The drop is helping to boost consumer spending on other goods, lifting retail sales last month by 0.3 percent. Lower gas prices showed up in the numbers as a 1.5 percent drop in receipts at gasoline retailers. Consumers are spending those savings on other products and services; among the gainers last month were clothing and sporting goods.
"(Lower oil prices are) going to be a big boom for consumer spending," said Frank Holmes, CEO and CIO at U.S. Global Investors.
But the added spending power from lower pump prices is being tempered by higher costs for food, which make a much bigger share of overall spending. Food prices are up 2.9 percent in the year ended in September, according to the Labor Department. While the average household spends 5.3 percent of income on gasoline, food accounts for 51.3 percent of spending.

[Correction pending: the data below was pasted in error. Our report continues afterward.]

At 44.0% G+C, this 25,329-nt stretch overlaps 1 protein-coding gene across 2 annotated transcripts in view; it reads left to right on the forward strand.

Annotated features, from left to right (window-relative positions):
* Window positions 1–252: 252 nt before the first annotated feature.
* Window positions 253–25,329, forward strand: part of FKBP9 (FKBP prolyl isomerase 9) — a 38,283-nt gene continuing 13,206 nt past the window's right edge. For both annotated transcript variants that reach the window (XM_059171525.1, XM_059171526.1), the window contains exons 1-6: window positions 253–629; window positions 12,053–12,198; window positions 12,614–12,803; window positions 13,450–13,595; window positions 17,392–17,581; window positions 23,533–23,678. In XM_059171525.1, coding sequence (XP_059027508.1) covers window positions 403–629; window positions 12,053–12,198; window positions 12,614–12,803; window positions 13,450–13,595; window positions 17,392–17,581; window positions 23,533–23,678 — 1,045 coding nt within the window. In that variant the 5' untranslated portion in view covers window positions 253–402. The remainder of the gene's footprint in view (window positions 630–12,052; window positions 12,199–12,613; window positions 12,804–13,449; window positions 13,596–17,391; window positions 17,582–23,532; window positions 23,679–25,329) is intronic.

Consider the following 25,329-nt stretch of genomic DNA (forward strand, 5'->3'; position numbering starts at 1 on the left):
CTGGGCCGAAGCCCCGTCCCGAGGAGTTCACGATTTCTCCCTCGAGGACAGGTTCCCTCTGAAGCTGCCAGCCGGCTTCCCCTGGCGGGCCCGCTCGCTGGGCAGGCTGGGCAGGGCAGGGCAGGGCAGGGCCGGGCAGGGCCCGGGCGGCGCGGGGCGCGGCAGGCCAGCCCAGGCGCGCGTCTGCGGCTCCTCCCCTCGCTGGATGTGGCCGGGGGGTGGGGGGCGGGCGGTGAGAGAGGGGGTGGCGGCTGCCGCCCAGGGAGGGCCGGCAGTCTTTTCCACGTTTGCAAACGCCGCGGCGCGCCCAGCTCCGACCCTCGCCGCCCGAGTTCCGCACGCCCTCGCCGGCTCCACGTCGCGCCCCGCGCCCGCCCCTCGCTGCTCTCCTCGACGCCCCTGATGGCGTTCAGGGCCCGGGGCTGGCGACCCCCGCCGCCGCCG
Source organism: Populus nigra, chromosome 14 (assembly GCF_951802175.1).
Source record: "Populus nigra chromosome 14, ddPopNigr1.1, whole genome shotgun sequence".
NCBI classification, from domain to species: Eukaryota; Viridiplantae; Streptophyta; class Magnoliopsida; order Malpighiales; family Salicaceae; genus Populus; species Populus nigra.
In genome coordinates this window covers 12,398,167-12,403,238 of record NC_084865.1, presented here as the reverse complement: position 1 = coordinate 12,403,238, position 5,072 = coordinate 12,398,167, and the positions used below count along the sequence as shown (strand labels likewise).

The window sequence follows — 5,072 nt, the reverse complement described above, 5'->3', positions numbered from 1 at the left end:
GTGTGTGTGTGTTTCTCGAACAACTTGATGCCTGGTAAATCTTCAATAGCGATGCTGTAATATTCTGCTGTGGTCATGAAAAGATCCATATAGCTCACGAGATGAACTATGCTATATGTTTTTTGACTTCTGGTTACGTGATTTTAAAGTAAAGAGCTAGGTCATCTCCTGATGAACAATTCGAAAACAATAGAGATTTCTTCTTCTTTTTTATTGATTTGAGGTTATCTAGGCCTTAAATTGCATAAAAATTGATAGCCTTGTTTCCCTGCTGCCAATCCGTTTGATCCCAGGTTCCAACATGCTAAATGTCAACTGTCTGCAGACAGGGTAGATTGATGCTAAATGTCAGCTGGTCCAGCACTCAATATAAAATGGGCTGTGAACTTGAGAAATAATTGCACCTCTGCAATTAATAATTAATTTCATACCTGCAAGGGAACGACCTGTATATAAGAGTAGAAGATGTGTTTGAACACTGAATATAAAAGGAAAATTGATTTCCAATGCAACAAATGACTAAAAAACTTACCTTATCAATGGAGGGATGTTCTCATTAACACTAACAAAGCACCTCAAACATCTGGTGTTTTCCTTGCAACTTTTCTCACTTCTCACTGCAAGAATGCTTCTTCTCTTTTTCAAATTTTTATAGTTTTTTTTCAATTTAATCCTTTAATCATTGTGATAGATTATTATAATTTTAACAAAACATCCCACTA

Consumers are also getting some help from a stronger dollar—up more than 10 percent since June—which boosts Americans' spending power when they buy goods made overseas. The Labor Department said import prices fell 1.3 percent in September, the biggest drop in more than two years.
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More spending power is translating into higher consumer confidence, based on a widely watched survey by the University of Michigan, which hit an eight-year high in November.
"It shouldn't be a surprise that confidence is riding high when job growth is strong, equity prices are back at record highs and gasoline prices are plunging," said Paul Dales, an economist with Capital Economics. "Both the current conditions and expectations indices of this survey rose to levels not seen before the recession began in late 2006."